Sunday, July 22, 2012

Thoughts on selling/trade value

With a disastrous performance in the first two games of a  entire three game series against the NL Central-leading Cincinatti Reds, the Milwaukee Brewers are just about out of the playoff race. Although crazier things have happened, teams with playoff aspirations do not get shut down by Bronson Arroyo and Homer Bailey, two of the most hittable (read: worst) starting pitchers in baseball. As well as allowing nine runs in two games to an offense that's pretty horrific without Joey Votto. So, assuming the team goes into the blessed and hallowed "sell mode", what can the Brewers reasonably expect for some of these players?

Zack Greinke 
Greinke is the biggest piece the Brewers have. With the news that the Brewers will only receive one compensation pick if he leaves in free agency (instead of two like the old days), the value of keeping him all season and then letting him leave in free agency lessens greatly. There are a lot of issues tied into dealing him, however.

The first (and biggest) one is that the Brewers offered him a contract extension in the $112 million range. Frankly, he would be a lunatic not to take it. He was offered near-Matt Cain money, and although his upside is higher than Cain's (Cain hasn't come close to Greinke's Cy Young season in '09, which was done in the tougher league and in a tougher run environment), he's nowhere near as safe or consistent year-to-year. He's also unlikely to find a deal like it in free agency; Cole Hamels will command the biggest money, and while Greinke is a clear second there are many solid young-ish arms that will cost a fraction of what Greinke will likely ask for (McCarthy, Liriano, Anibal Sanchez, Edwin Jackson, etc.). Tied in with that is the fact that many high-payroll teams are either disinterested in Greinke or looking to cut costs. The only team that can reasonably be forecasted to offer Greinke a big deal is the Dodgers, and it's no secret the covet Hamels more than anyone.

Another issue is there's plenty of pitching available on the trade market. Why give up a king's ransom for Greinke when you could have Ryan Dempster or Franciso Liraino for less? And if you are willing to go all in, Cole Hamels is the better option and you could argue James Shields is a worthwhile investment as well.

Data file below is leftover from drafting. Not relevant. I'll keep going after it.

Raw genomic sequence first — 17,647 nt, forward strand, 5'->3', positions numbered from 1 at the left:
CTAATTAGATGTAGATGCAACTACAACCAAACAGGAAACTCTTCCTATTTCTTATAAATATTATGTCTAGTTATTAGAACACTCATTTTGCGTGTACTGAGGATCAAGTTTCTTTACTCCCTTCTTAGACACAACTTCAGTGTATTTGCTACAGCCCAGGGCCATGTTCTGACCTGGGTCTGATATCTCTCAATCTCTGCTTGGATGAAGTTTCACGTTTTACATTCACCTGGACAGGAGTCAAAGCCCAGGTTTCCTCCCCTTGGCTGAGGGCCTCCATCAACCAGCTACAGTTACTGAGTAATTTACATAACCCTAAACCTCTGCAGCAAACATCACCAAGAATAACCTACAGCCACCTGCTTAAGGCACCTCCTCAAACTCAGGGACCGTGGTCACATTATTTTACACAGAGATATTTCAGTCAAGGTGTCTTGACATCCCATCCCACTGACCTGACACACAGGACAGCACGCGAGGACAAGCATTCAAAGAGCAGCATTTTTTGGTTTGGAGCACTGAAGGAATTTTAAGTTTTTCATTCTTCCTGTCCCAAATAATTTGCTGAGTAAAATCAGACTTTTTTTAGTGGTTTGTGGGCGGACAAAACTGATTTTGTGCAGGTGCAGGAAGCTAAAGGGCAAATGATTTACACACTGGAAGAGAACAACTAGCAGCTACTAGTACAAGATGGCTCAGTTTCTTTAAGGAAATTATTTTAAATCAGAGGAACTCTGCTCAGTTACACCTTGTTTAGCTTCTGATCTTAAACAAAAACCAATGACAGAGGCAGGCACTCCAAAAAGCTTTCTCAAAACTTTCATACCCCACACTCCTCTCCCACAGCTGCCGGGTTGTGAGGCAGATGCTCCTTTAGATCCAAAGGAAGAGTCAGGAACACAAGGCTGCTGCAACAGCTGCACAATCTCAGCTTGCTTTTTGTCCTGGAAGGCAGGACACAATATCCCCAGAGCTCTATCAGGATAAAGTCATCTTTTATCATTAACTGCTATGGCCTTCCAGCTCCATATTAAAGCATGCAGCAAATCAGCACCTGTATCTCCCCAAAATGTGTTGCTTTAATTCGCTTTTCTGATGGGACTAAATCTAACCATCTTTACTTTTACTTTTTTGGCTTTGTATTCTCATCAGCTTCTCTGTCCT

Oh, and about the king's ransom; it's not going to happen. Seeing as the team that trades for Greinke will not receive draft picks when he leaves in FA, the Brewers have much less leverage. They'd either receive a C-level prospect that's close to the bigs but has low upside, or someone with tools who's light years away from contributing. Or a collection of below-average major leaguers. Ick.

Shaun Marcum
Marcum is also a free agent at the end of the year, but he's currently hurt and the only chance the Brewers have of moving him is a post-deadline waiver deal. Not likely to get much for him.

Randy Wolf
Also a free agent. He has a team option for next year but only an imbecile would not buy him out. He's just about worthless as a trade asset. 

Jose Veras
See Wolf, Randy.

Francisco Rodriguez
He's a "closer", and he's a big name, so there's a non-zero chance that a GM become nostalgic and gives up a 4th outfielder or relief prospect for him. The team could move him for nothing just to cut costs.

John Axford
Axford is cheap and under team control for awhile yet, and that's what would make him tempting to a team desperate for relief help despite his struggles. Seeing as relievers a volatile and Axford is sexy when he's right, he could bring back an interesting return. A progressive-thinking GM would think about moving him, but progressive isn't exactly how I would describe Doug Melvin. Not going anywhere.

Corey Hart
Hart could bring back a nice return seeing as the first base position has weakened this year and he's signed through next year on a very reasonable deal. He has a great relationship with the organization and is a good extension candidate, so it's highly unlikely he's dealt. 

Rickie Weeks
Not happening

Aramis Ramirez
It's odd to think that Ramirez could bring back the biggest return, but it's probably true. Bats are hard to come by on the trade market, and he's about as reliable as they come. He's also not a rental, but the next two years of his contract are unsightly. The Dodgers are reportedly interested in him and might part with Nate Eovaldi or (hopefully) Zach Lee to get a competent bat. If they don't get Chase Headley, it could happen. Let's hope it does.

Nyer Morgan
He's the offensive version of K-Rod. Having a bad year, but brings value as a part-time player and was tremendous last year. We can only hope teams trade for the 2011 version of Morgan. Would bring little-to-nothing in return, but would open up playing time for prospect Logan Schafer. 

George Kottaras
George is a great backup catcher and would be an extremely useful piece for a playoff team. It's hard to gauge what return he could bring because his value might greatly exceed how good he actually is. There just aren't many catchers on the market. He's also a decent pinch-hitter but that might be his only role on the Brewers once Jonathan Lucroy returns. Maybe they could package him with Randy Wolf in a trade (GET IT? IT'S A BREWERS JOKE).

Travis Ishikawa
Seems like a classic post-waiver deal. Decent pinch-hitter, can play a couple positions.

Anyone else
There's not much else of worth that the Brewers could move, and certainly not for any real value. I suppose Manny Parra and Kam Loe could go, but whether they like it or not the Brewers have to field a bullpen of some kind. No one wants the shortstops. Braun, Aoki, Gallardo, Lucroy, and anyone else young/cheap are safe, as they should be. 

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